JG: I generally do something in between trusting my gut and stick to the plan. In my process, I don’t and can´t usually change things within the painting and have more of a “one chance” type of method where I don’t really adjust things after they are there. Generally, I get the feeling a painting is finished quite naturally. Sometimes that feeling never comes up, but to me then it is usually a proof that the painting wasn’t really successful from the very start.
AV: What about the place where you work? What’s your studio space like, and how does it affect your process?
JG: To find a proper studio with a good location in Stockholm that is not insanely pricey is very hard. A few years ago, I was lucky enough to come across a possibility to rent this amazing spacious studio that has been changing my whole process completely.
The feeling of walking into a place where you feel completely ”free” and have every possibility to create whatever you want naturally do have a huge impact on your vibe and creative energy.
AV: What do you hope audiences will take from your work?
JG: I somehow hope people get a similar feeling as when listening to an instrumental version of a song. Sort of a base structure to fill with your own structure.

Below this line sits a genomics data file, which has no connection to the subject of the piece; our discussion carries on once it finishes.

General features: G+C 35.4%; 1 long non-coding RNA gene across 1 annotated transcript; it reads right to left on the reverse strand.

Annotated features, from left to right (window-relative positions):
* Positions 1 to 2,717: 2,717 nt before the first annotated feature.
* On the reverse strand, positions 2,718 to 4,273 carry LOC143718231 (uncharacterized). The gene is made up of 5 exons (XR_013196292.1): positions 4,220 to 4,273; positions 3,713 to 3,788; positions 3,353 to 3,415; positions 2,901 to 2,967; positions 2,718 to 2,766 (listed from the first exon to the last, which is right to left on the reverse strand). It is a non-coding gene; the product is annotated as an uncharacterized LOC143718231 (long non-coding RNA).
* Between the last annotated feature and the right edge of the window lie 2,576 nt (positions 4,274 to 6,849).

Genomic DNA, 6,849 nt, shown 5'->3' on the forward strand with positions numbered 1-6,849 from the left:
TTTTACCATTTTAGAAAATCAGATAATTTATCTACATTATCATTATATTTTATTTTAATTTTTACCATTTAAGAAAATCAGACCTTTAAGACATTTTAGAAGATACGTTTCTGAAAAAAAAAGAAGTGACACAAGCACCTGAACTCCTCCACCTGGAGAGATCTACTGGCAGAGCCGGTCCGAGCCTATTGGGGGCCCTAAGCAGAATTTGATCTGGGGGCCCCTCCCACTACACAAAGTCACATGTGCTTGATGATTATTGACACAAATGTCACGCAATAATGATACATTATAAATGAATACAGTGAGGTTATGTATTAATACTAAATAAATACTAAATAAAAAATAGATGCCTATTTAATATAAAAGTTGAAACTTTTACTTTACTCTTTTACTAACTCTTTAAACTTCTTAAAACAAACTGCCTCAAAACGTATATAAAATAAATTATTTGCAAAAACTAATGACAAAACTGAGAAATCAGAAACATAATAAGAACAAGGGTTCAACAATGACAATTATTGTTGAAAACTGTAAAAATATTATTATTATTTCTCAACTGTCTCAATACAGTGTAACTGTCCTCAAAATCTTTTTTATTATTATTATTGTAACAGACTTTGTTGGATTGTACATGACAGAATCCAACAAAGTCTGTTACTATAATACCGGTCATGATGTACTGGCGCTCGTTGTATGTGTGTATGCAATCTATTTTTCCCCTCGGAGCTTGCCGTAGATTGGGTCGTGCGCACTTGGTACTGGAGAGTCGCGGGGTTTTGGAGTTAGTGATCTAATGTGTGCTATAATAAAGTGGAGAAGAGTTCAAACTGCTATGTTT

AV: What does your mum think about your art?
JG: Like most mums I think she generally believe that most things I do are good and serve a purpose, even though I notice she usually have a hard time adjusting when I’m on to a new path.
AV: Are you a morning person or a night owl?
JG: Right now, I really try hard to be a morning person to at least be able to see a little bit of daylight, since it is very dark in Sweden for most of the day during this time of the year. But generally, I tend to be more productive during nighttime.
AV: Is the glass half empty or half full?
JG: I’m afraid its half empty.
AV: Which are your plans for the near future?
JG: I just had a new solo show at Belenius gallery here in Stockholm and right now I’m back in the studio getting back in the groove working on various music and art projects coming up in the beginning of the next year.
© All images courtesy of Emanuel Batali and Belenius Gallery